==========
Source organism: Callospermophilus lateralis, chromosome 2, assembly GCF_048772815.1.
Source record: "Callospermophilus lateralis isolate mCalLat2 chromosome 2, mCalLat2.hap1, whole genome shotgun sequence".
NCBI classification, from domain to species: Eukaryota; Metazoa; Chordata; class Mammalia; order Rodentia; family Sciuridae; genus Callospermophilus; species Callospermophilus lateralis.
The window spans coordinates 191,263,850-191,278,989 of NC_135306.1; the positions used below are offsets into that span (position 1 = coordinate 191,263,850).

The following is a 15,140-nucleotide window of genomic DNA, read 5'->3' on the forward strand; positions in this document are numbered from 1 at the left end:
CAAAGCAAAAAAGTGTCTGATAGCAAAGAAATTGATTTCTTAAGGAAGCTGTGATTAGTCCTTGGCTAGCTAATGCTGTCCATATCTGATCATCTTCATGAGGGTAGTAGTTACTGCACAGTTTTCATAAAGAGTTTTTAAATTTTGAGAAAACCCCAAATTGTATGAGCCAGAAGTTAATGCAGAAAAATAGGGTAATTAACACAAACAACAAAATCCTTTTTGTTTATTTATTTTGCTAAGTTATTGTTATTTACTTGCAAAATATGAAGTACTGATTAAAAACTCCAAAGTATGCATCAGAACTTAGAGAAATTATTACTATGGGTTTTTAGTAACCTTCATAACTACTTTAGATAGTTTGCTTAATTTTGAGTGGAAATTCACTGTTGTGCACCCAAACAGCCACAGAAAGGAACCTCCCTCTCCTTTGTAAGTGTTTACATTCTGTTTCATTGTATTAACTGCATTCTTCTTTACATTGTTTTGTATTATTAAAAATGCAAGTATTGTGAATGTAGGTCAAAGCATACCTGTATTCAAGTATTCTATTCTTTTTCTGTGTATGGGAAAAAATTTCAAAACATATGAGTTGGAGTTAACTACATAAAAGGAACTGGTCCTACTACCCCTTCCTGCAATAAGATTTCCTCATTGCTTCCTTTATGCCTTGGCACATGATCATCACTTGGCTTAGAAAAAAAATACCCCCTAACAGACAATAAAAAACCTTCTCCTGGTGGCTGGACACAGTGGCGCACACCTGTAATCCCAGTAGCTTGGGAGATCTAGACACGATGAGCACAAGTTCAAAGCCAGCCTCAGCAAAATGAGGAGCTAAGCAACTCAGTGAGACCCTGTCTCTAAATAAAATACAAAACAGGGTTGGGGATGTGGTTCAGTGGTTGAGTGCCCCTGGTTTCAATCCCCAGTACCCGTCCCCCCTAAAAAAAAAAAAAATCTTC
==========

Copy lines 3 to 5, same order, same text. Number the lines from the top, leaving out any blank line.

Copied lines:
NCBI classification, from domain to species: Eukaryota; Metazoa; Chordata; class Mammalia; order Rodentia; family Sciuridae; genus Callospermophilus; species Callospermophilus lateralis.
The window spans coordinates 191,263,850-191,278,989 of NC_135306.1; the positions used below are offsets into that span (position 1 = coordinate 191,263,850).

The following is a 15,140-nucleotide window of genomic DNA, read 5'->3' on the forward strand; positions in this document are numbered from 1 at the left end: